“Evangelizing is not simply a matter of teaching and instructing and imparting information to the mind,’ said J.I. Packer, “Evangelizing includes the endeavor to elicit a response to the truth taught.” This quote gets to the heart of the complicated and often messy matter of gospel conversations.
Our faith as Christians is bound up with deep and often mysterious longings, emotions, and thoughts. While Scripture charges us to be “evangelistic,” our efforts to communicate our faith are often met with stress and trepidation. We fear our evangelistic calling not only because we question our own rhetorical skills, but also because we all know intuitively that mere words lack the power to communicate the totality of our experience with God.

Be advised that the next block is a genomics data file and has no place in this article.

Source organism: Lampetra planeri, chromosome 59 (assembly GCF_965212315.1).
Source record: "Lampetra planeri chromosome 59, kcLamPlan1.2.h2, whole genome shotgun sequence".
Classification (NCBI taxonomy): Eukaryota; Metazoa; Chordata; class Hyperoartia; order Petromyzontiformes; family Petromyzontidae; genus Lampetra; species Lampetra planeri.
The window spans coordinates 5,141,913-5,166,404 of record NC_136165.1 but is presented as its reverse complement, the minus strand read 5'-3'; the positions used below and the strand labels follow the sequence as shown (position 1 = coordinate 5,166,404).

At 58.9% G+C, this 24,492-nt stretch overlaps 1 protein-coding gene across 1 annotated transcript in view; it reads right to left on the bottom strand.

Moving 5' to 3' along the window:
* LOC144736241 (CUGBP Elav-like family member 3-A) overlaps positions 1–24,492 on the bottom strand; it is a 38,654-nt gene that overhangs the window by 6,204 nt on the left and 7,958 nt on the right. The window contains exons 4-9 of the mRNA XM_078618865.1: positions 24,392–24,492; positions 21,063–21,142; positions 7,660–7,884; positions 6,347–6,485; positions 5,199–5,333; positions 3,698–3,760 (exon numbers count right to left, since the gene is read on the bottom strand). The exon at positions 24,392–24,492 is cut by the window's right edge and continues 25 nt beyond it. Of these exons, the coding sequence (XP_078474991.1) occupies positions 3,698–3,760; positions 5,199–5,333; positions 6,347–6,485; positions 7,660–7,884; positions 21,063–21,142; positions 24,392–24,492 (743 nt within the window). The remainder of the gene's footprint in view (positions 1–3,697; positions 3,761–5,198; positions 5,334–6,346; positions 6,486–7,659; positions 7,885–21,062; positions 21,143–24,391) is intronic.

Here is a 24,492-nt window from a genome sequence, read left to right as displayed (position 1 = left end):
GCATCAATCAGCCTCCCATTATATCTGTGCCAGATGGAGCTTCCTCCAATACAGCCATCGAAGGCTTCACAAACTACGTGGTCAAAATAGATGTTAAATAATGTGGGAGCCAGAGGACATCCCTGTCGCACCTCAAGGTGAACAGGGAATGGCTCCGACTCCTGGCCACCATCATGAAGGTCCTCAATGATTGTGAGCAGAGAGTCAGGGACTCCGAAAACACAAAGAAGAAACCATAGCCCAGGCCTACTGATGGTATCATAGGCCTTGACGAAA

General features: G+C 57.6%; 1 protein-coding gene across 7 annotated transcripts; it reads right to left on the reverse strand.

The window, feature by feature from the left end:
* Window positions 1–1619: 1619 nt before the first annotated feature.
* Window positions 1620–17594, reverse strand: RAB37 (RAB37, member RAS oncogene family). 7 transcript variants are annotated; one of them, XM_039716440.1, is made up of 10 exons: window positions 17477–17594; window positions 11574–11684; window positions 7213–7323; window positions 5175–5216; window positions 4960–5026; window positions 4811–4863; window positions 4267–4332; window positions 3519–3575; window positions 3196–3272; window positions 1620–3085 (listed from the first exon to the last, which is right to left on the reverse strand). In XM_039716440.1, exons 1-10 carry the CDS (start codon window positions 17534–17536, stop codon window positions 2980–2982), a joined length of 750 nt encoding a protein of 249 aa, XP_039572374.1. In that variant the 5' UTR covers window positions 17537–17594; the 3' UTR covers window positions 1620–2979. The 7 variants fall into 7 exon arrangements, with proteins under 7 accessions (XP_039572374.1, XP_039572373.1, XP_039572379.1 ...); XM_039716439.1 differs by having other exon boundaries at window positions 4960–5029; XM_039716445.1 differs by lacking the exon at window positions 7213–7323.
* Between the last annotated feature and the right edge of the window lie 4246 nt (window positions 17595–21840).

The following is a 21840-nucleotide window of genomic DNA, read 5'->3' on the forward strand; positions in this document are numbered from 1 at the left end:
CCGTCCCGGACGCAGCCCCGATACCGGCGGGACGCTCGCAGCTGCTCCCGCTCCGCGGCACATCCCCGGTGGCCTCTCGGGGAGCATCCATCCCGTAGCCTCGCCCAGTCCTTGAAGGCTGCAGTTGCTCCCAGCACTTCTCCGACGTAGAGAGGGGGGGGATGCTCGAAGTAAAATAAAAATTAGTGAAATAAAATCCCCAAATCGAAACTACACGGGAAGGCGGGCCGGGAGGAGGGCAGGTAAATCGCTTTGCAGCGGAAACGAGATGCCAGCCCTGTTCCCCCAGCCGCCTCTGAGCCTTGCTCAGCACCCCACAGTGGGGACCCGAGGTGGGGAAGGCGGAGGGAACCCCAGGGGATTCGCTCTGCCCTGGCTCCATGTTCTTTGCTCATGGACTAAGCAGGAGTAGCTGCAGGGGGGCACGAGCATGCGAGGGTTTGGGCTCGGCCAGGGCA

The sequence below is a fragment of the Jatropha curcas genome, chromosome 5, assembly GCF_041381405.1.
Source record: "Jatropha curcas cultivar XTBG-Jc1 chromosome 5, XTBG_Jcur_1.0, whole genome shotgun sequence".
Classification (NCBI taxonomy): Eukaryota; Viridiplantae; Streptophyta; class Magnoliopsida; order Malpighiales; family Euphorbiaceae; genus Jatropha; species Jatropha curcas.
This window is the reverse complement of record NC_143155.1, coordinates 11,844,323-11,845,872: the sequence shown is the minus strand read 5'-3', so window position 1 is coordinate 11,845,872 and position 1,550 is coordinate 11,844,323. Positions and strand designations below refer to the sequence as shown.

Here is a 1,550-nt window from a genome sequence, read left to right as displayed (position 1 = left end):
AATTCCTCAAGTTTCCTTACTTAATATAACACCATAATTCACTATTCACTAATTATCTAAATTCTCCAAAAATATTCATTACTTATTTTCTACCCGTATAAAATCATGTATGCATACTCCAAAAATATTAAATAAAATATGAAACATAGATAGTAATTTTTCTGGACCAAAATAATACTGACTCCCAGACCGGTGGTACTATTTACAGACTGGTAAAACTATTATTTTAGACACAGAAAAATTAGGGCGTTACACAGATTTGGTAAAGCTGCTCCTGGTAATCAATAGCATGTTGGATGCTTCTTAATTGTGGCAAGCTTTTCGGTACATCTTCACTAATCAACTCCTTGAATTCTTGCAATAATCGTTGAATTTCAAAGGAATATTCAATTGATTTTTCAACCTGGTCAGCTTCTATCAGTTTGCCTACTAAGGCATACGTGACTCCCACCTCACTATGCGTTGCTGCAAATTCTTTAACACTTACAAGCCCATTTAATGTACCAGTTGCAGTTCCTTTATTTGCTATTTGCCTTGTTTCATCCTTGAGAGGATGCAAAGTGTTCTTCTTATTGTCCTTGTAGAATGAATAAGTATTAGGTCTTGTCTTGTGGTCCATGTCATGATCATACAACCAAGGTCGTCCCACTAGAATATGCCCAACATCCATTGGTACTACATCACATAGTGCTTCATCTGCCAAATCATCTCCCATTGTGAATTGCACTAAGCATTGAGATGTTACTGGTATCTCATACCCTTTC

A Story That Makes Sense
We are tasked with pointing unbelievers towards something ultimate; something that not only satisfies our longings but also reorients our thoughts and actions towards real, virtuous living. Christianity is the only story that makes sense of universal problems and, at the same time, provides the solution for them through the historical reality of the life, death, and resurrection of Jesus Christ. Understanding the unique nature of our message is important as we move towards the goal of being the right kind of ambassador to a world that is broken.
Everyone we meet is ultimately yearning to be back in the garden with God, because God made us to be in fellowship with him. As our creator, he implanted in us a sense of his existence (Romans 1:20). This is how Christians should think about all people. Before we prepare ourselves mentally to share our faith with those who deny God, we must understand that God made us all in his image (Genesis 1:26–27). As bearers of that image, we were made to seek him. Christians have been given a divine calling not simply to answer objections to our faith reasonably but to speak truth in a way that, through the power of the Spirit, unbelievers are drawn to Christ.